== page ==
Those rate hikes come, by the way, as more people are switching to solar power or other forms of alternative energy for their homes.
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The skyrocketing price of coffee beans has pushed Starbucks (SBUX) to raise prices in its U.S. cafes and stores. The company and other coffee purveyors are facing higher costs for Arabica beans after a devastating drought in Brazil, the world's top producer of the high-quality bean.
Drinks in Starbucks' cafes will only see a slight rise, but the Starbucks-branded beans in grocery and drugstores will see an 8 percent price hike, Bloomberg reports. Starbucks isn't alone here. Dunkin' Brands (DNKN) is recommending that its Dunkin' Donuts franchisees also raise prices in response to higher bean costs.
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Hopefully you got your big vacations out of the way this summer, because the average roundtrip ticket has risen to $509.15, The Associated Press reports. And that doesn't include many of the ballooning fees travelers are now paying to check bags, change tickets and get window seats.
Airline customers are also paying more for higher Transportation Security Administration fees that began July 21. The TSA fee for a connecting flight has risen to $5.60 per flight, and connections that last for longer than four hours are charged as a separate flight.
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Whether their children are starting kindergarten or college, parents say they plan to spend more on supplies this year. Parents with kids in grades K-12 say they will spend an average of $669.28 on clothes, supplies and electronics, up 5 percent from last year, according to a survey from the National Retail Federation.
Families with kids in college will see a steeper increase. College students and their families will spend an average of $916.48 on everything from dorm furniture to school supplies to electronics. Every back-to-school shopping category will see an increase in spending this year, the federation reports.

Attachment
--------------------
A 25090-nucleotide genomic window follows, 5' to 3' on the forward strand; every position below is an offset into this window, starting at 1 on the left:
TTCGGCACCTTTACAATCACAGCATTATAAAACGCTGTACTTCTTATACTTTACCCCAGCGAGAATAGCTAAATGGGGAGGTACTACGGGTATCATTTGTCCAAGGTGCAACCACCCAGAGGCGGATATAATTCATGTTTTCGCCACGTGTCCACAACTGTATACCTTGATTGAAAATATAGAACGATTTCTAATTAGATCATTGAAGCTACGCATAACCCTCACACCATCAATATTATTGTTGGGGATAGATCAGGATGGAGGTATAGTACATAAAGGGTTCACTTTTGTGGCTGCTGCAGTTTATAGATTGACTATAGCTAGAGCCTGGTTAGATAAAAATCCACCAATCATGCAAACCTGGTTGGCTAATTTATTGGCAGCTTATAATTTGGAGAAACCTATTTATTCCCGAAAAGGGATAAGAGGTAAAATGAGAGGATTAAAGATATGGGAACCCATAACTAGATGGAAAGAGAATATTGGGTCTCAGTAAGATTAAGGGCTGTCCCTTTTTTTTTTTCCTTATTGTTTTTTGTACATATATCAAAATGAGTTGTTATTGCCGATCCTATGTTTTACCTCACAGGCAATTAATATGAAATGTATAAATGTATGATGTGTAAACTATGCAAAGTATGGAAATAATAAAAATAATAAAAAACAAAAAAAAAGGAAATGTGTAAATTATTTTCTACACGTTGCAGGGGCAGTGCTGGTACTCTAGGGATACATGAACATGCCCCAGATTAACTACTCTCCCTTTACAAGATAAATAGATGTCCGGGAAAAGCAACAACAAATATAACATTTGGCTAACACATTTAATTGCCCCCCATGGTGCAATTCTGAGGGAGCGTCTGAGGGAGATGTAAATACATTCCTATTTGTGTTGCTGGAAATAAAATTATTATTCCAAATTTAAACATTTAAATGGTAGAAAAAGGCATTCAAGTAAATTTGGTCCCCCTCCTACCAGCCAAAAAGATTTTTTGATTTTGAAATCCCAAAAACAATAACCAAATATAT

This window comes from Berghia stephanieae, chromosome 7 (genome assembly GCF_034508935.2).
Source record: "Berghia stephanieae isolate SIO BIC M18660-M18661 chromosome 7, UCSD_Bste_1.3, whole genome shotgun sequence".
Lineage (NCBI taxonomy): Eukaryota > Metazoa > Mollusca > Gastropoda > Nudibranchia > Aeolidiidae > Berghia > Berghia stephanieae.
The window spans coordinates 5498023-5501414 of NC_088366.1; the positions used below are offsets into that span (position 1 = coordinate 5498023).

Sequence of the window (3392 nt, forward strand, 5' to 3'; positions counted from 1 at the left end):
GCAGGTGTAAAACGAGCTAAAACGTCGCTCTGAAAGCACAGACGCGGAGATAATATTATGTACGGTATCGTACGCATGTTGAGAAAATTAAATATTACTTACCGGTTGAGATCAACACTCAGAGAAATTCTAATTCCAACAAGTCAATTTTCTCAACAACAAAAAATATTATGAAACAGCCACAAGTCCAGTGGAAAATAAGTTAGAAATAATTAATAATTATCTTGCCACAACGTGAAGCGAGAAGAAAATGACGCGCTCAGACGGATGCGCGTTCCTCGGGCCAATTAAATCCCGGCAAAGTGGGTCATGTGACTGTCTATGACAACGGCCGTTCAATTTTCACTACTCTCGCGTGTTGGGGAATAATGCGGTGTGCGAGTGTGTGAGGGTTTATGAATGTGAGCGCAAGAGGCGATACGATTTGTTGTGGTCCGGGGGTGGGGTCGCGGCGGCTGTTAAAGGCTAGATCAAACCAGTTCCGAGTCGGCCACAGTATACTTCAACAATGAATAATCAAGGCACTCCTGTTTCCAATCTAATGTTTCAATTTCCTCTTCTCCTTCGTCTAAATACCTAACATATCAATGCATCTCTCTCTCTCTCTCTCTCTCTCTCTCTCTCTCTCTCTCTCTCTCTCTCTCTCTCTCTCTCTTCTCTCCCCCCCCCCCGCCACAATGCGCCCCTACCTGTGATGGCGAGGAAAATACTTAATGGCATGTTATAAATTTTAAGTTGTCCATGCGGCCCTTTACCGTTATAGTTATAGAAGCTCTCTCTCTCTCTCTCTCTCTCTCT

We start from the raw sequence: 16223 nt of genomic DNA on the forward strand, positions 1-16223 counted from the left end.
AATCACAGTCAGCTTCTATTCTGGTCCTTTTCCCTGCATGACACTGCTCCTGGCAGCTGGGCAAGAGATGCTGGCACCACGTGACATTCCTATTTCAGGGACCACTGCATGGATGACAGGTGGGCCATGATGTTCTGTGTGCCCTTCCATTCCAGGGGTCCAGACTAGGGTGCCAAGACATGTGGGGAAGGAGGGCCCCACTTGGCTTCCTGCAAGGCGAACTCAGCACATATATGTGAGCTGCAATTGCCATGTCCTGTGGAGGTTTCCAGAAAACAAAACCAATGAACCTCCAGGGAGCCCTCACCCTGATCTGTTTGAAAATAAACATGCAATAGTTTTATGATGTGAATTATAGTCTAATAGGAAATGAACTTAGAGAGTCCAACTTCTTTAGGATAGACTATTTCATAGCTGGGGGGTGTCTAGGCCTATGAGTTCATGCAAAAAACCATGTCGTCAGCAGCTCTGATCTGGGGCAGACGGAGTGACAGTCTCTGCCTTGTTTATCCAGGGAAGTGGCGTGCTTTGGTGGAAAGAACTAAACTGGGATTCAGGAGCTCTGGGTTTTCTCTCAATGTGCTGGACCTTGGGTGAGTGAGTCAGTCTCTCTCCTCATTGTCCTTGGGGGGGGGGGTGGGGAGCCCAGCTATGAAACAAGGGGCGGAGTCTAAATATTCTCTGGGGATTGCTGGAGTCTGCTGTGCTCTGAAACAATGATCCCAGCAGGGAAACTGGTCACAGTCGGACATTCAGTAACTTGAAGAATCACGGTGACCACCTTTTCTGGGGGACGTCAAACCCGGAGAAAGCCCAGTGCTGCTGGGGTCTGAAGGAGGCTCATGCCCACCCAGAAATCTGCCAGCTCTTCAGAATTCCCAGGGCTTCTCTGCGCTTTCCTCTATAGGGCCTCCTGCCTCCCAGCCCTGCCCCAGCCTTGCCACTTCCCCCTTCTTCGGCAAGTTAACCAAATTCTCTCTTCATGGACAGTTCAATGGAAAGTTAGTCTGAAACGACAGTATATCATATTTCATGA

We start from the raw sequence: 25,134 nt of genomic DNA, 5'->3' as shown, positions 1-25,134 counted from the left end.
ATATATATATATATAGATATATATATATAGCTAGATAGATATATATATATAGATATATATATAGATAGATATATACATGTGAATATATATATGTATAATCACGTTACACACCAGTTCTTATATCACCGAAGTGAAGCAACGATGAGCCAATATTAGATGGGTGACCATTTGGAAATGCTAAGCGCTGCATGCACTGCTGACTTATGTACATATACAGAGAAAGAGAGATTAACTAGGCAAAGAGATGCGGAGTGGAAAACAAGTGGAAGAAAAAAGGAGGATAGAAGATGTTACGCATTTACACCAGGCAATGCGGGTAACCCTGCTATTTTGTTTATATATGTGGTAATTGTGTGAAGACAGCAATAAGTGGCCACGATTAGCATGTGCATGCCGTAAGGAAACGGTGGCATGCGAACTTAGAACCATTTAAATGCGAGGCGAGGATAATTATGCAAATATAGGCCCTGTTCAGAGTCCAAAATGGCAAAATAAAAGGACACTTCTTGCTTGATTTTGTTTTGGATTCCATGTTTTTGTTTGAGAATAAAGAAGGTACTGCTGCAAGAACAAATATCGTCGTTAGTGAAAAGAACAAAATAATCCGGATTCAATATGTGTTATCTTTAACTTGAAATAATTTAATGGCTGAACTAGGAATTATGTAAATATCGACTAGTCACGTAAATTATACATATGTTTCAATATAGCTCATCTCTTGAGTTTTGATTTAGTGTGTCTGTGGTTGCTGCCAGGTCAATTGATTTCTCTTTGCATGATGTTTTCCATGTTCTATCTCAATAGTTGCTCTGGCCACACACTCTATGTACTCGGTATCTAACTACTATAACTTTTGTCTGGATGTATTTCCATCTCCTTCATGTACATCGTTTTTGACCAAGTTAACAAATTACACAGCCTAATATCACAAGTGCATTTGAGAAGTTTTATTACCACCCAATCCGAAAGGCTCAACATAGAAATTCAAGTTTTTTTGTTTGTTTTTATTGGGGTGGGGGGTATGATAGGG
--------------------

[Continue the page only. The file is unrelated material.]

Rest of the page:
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So far this year, poultry has been an affordable alternative for shoppers as the cost of beef and pork soared. But now chicken is seeing its own pricing spike, says consumer expert Andrea Woroch.
One reason for the increase is that a rooster breed in the U.S. is having fertility problems due to a genetic issue, Reuters reports. That presents more problems for the nation's already small supply of breeder birds. It's one more headache for chicken farmers, who have watched feed prices rise in recent years.
Buying a home
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Homebuyers could see a double-whammy this fall of higher prices and higher interest rates. Home prices for 20 major U.S. cities rose 9.3 percent in May from a year earlier. And while that growth had cooled somewhat from April's 10.8 percent gain, prices could continue ticking up as the U.S. economy and employment situation improve.
No one can accurately predict where mortgage rates are headed, of course. But they stand to gain on better economic news, slightly higher inflation and an improving jobs picture, according to 24/7 Wall Street. "Today's market is wound tight like a coil and sits ready to spring," writes mortgage market expert Dan Green. The average 30-year fixed mortgage rate is about 4.35 percent.